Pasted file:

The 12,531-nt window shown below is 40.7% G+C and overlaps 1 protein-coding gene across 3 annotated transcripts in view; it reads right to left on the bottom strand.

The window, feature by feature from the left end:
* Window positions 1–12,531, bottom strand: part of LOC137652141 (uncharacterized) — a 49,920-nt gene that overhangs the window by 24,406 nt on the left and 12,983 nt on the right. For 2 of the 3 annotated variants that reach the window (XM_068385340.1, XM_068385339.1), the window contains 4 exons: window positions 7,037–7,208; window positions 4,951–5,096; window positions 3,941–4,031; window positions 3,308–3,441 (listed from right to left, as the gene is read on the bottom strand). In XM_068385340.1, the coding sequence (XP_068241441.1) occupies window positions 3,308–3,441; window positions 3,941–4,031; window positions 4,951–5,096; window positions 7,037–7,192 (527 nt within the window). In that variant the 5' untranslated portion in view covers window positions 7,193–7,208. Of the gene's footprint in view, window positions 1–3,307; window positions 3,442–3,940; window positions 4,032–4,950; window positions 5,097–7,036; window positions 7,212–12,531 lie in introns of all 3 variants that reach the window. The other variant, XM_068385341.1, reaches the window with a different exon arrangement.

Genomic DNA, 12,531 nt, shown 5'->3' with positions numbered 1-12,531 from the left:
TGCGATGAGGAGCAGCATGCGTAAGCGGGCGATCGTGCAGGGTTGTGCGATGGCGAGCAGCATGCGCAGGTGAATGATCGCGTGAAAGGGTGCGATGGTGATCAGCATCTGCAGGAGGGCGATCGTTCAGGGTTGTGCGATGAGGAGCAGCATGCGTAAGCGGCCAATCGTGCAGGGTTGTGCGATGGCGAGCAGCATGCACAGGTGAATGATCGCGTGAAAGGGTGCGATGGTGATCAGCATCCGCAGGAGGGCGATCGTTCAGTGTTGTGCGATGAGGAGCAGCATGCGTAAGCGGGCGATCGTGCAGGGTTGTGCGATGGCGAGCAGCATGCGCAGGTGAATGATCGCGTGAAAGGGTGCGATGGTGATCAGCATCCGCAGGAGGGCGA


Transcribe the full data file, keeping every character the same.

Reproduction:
The 12,531-nt window shown below is 40.7% G+C and overlaps 1 protein-coding gene across 3 annotated transcripts in view; it reads right to left on the bottom strand.

The window, feature by feature from the left end:
* Window positions 1–12,531, bottom strand: part of LOC137652141 (uncharacterized) — a 49,920-nt gene that overhangs the window by 24,406 nt on the left and 12,983 nt on the right. For 2 of the 3 annotated variants that reach the window (XM_068385340.1, XM_068385339.1), the window contains 4 exons: window positions 7,037–7,208; window positions 4,951–5,096; window positions 3,941–4,031; window positions 3,308–3,441 (listed from right to left, as the gene is read on the bottom strand). In XM_068385340.1, the coding sequence (XP_068241441.1) occupies window positions 3,308–3,441; window positions 3,941–4,031; window positions 4,951–5,096; window positions 7,037–7,192 (527 nt within the window). In that variant the 5' untranslated portion in view covers window positions 7,193–7,208. Of the gene's footprint in view, window positions 1–3,307; window positions 3,442–3,940; window positions 4,032–4,950; window positions 5,097–7,036; window positions 7,212–12,531 lie in introns of all 3 variants that reach the window. The other variant, XM_068385341.1, reaches the window with a different exon arrangement.

Genomic DNA, 12,531 nt, shown 5'->3' with positions numbered 1-12,531 from the left:
TGCGATGAGGAGCAGCATGCGTAAGCGGGCGATCGTGCAGGGTTGTGCGATGGCGAGCAGCATGCGCAGGTGAATGATCGCGTGAAAGGGTGCGATGGTGATCAGCATCTGCAGGAGGGCGATCGTTCAGGGTTGTGCGATGAGGAGCAGCATGCGTAAGCGGCCAATCGTGCAGGGTTGTGCGATGGCGAGCAGCATGCACAGGTGAATGATCGCGTGAAAGGGTGCGATGGTGATCAGCATCCGCAGGAGGGCGATCGTTCAGTGTTGTGCGATGAGGAGCAGCATGCGTAAGCGGGCGATCGTGCAGGGTTGTGCGATGGCGAGCAGCATGCGCAGGTGAATGATCGCGTGAAAGGGTGCGATGGTGATCAGCATCCGCAGGAGGGCGA